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Heat effects among migrant and seasonal farmworkers: a case study in Colorado
  1. Kai Zhang1,2,
  2. Rony F Arauz1,
  3. Tsun-Hsuan Chen1,
  4. Sharon P Cooper3
  1. 1Department of Epidemiology, Human Genetics and Environmental Sciences, University of Texas School of Public Health, Houston, Texas, USA
  2. 2Southwest Center for Occupational and Environmental Health, University of Texas School of Public Health
  3. 3University of Texas School of Public Health, San Antonio Regional Campus, San Antonio, Texas, USA
  1. Correspondence to Dr Kai Zhang, Department of Epidemiology, Human Genetics and Environmental Sciences, University of Texas School of Public Health, 1200 Pressler Street Room W606, Houston, TX 77030, USA; kai.zhang{at}uth.tmc.edu

Abstract

Background Although migrant and seasonal farmworkers are highly vulnerable to ambient heat because of their working conditions, heat effects in this population have been rarely studied.

Objectives We estimated effects of heat on mean daily counts of clinic visits among migrant and seasonal farmworkers by taking advantage of a unique longitudinal medical records database in the USA.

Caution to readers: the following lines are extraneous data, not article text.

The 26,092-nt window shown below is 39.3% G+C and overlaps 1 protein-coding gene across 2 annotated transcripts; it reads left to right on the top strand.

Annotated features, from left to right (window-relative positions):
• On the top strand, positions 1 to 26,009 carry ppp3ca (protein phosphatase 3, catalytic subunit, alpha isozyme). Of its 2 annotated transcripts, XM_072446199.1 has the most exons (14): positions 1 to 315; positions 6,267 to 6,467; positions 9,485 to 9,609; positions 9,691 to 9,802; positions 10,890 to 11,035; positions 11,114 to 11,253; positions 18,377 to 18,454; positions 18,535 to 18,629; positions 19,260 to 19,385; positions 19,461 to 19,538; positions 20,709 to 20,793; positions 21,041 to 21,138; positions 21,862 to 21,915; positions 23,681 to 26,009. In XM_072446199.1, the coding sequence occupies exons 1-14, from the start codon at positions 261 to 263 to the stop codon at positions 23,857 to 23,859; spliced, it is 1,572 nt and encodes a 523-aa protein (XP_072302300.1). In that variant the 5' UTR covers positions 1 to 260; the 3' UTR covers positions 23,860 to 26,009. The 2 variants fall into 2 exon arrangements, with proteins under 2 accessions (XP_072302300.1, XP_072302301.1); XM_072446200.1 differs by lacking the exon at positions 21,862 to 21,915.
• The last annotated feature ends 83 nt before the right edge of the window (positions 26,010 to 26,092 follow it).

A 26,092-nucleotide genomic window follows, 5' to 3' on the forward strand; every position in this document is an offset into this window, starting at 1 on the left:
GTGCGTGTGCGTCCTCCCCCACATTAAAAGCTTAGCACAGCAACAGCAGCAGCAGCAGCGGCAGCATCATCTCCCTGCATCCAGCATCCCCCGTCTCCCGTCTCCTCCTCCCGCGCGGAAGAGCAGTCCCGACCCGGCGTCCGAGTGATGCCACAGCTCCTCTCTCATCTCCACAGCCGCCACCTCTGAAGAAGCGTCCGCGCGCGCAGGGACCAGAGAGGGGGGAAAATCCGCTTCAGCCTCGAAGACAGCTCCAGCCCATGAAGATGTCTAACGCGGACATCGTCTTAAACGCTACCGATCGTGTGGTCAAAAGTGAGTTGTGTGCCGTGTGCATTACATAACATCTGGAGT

Methods We compiled a daily weather and clinic visit data set based on data from a health centre in Colorado for the summer of 2013. A total of 14 481 patients were included in our analysis, including 150 migrant farmworkers and 231 seasonal farmworkers with an average of 3 and 4 visits per day. We used Poisson regression to estimate the associations between heat and daily all-cause or cardiovascular-specific clinic visits among migrant or seasonal farmworkers or other stratified patients. We defined heat effects as the percentage difference in average daily counts of clinic visits, comparing 90–50th centiles of daily mean apparent temperature, a composite index accounting for both temperature and humidity. We conducted a sensitivity analysis to evaluate the impact of adjustment for ozone levels and different heat definitions.

Results Estimates of heat effects on average daily clinic visits among migrant farmworkers were positive (88.0%, 95% CI: 26.2% to 180.0%). We did not observe statistically significant associations between heat and clinic visits among other stratified groups.

Conclusions Our study appears to be the first to link heat effects with clinic data among migrant and seasonal farmworkers. This research suggests possible significant impact of heat on migrant farmworkers and provides justifications for further studies.

  • Heat
  • Migrant farmworker
  • Poisson regression
  • Seasonal farmworker
  • Temperature

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